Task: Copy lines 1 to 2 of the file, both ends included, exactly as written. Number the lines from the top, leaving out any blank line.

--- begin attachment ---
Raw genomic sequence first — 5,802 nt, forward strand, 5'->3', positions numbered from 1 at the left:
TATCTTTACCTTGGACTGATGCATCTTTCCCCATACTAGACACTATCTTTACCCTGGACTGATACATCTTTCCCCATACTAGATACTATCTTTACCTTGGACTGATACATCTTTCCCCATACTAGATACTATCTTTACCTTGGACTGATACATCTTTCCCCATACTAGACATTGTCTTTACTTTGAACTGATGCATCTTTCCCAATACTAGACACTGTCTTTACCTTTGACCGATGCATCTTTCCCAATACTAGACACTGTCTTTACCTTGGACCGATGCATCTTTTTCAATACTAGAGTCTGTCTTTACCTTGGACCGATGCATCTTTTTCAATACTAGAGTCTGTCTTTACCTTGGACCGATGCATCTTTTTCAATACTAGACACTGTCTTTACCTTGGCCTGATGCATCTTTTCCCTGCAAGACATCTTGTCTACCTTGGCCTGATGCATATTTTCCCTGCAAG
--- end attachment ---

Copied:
Raw genomic sequence first — 5,802 nt, forward strand, 5'->3', positions numbered from 1 at the left:
TATCTTTACCTTGGACTGATGCATCTTTCCCCATACTAGACACTATCTTTACCCTGGACTGATACATCTTTCCCCATACTAGATACTATCTTTACCTTGGACTGATACATCTTTCCCCATACTAGATACTATCTTTACCTTGGACTGATACATCTTTCCCCATACTAGACATTGTCTTTACTTTGAACTGATGCATCTTTCCCAATACTAGACACTGTCTTTACCTTTGACCGATGCATCTTTCCCAATACTAGACACTGTCTTTACCTTGGACCGATGCATCTTTTTCAATACTAGAGTCTGTCTTTACCTTGGACCGATGCATCTTTTTCAATACTAGAGTCTGTCTTTACCTTGGACCGATGCATCTTTTTCAATACTAGACACTGTCTTTACCTTGGCCTGATGCATCTTTTCCCTGCAAGACATCTTGTCTACCTTGGCCTGATGCATATTTTCCCTGCAAG